A Man Who Would Not Die In Battle

Senior Pastor Marc Drake

Senior Pastor Marc Drake

Dr. Marc Drake, Senior Pastor, First Baptist Church of Sun Lakes

For over 150 years, a fascinating story appeared in virtually every student textbook in America but, sadly, it hasn’t been seen for decades. It is the story of George Washington when he was 23 years of age and involved in the French and Indian War, 20 years before the American Revolution. The Colonists sided with the British in this war and most of the Indians sided with the French.

Washington was a colonel in the Virginia militia at the time and when the British troops arrived, he and 100 Virginians joined with General Braddock (a British general). The troops were divided and Braddock, Washington and 1,300 soldiers marched north to drive the French from Fort Duquesne, which is now Pittsburgh, Pennsylvania. Then, while marching through a wooded ravine (only seven miles from the fort), they found themselves ambushed with the French and Indians firing at them from tree tops and from behind rocks. The result was a slaughter.

Yet, of the 86 British and American officers involved in that battle, George Washington was the only one who had not been shot down off his horse. Once the battle ended, Washington gathered the remaining troops and retreated back to western Maryland. The next day he wrote a letter to his family explaining that after the battle was over, he had discovered four bullet holes through his jacket; yet not a single bullet had touched him. He said, “By the all-powerful dispensations of Providence, I have been protected beyond all human probability or expectation.” Washington openly acknowledged that God’s protecting hand was on him.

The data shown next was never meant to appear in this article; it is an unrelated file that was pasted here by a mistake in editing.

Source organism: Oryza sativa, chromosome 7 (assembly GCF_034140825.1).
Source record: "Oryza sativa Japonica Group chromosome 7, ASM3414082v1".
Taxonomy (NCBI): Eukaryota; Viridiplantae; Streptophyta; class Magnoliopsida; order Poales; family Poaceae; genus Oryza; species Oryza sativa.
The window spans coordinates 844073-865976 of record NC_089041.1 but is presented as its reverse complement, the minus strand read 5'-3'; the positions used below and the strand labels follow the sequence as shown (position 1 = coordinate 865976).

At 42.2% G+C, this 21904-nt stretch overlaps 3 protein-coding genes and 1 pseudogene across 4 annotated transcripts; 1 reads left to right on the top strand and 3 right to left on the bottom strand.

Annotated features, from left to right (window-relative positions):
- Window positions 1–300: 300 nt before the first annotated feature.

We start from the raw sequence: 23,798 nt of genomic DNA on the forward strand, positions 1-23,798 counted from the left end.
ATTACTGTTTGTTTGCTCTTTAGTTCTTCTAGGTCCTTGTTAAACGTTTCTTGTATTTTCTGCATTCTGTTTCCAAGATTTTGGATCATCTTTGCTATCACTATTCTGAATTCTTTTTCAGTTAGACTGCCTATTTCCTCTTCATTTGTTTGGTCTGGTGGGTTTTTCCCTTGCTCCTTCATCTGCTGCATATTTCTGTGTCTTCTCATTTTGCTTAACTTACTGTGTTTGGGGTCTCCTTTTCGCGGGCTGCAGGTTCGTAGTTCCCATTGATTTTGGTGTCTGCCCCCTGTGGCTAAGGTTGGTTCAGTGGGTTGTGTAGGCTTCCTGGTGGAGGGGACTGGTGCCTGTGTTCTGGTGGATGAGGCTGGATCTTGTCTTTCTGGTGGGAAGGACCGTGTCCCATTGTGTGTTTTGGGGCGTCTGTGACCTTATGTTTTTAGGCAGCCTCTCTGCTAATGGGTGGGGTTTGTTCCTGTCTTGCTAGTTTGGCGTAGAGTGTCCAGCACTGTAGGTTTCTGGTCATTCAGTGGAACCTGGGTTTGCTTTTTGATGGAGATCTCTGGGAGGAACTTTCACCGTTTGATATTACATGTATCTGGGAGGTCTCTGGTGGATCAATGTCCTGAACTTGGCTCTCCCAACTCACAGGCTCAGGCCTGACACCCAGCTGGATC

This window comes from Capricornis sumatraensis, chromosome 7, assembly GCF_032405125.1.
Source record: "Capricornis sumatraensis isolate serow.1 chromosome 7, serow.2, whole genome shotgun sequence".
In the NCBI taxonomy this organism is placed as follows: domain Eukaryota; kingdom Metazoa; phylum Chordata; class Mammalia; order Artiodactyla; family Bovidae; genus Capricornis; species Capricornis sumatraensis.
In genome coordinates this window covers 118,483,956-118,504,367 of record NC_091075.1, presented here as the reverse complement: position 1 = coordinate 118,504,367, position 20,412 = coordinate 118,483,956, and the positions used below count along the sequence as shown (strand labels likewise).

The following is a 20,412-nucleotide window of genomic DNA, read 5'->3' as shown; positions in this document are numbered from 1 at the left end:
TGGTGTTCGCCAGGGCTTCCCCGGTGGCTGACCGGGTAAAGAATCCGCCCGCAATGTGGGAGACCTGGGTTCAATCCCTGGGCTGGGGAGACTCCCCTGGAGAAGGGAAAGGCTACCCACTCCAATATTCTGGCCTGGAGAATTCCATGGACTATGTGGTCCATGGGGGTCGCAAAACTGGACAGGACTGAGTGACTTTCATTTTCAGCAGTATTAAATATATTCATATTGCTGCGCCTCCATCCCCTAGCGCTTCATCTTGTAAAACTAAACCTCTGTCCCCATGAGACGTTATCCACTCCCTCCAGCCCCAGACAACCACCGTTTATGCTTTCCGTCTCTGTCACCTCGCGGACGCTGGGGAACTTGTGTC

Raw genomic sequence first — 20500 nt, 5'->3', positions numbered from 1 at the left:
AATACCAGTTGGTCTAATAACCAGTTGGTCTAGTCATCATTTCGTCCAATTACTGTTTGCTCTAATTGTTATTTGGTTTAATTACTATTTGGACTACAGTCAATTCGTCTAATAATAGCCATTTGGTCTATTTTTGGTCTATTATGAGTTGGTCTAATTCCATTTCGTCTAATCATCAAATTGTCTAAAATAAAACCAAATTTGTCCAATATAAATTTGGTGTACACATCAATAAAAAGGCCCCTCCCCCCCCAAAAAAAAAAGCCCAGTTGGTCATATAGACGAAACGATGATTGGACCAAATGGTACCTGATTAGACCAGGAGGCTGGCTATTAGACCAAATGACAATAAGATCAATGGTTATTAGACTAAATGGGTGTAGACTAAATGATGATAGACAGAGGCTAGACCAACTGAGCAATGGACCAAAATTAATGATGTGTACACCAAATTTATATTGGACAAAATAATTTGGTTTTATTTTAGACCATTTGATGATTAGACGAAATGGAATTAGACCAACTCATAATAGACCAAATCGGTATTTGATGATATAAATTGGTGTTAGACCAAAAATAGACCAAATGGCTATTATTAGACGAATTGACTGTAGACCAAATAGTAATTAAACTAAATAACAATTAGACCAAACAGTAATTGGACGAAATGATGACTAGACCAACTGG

Interestingly, 15 years later during a time of peace, Washington and a friend returned to those same Pennsylvania woods. An old Indian chief, having heard that Washington had come back to that area, traveled a long way just to meet with him. He told him that in that battle 15 years earlier he had instructed his braves to single out all the officers and shoot them. The chief said that he had personally shot at Washington 17 times, but without effect. Finally, the chief told his braves to stop firing at him. He then said to Washington, “I have traveled a long and weary path that I might see the young warrior of the great battle… I am come to pay homage to the man who is the particular favorite of Heaven, and who can never die in battle.”

This is only one example of God’s intervention in the founding of our great country. As we celebrated our nation’s independence in July, let us give thanks for our spiritual heritage – a heritage we must never forget. From Columbus to the Pilgrims to Washington to Lincoln, we have been blessed with leaders who understood the fact that God’s hand has been on this nation. The Bible says, “Blessed is the nation whose God is the Lord.” (Psalm 33:12).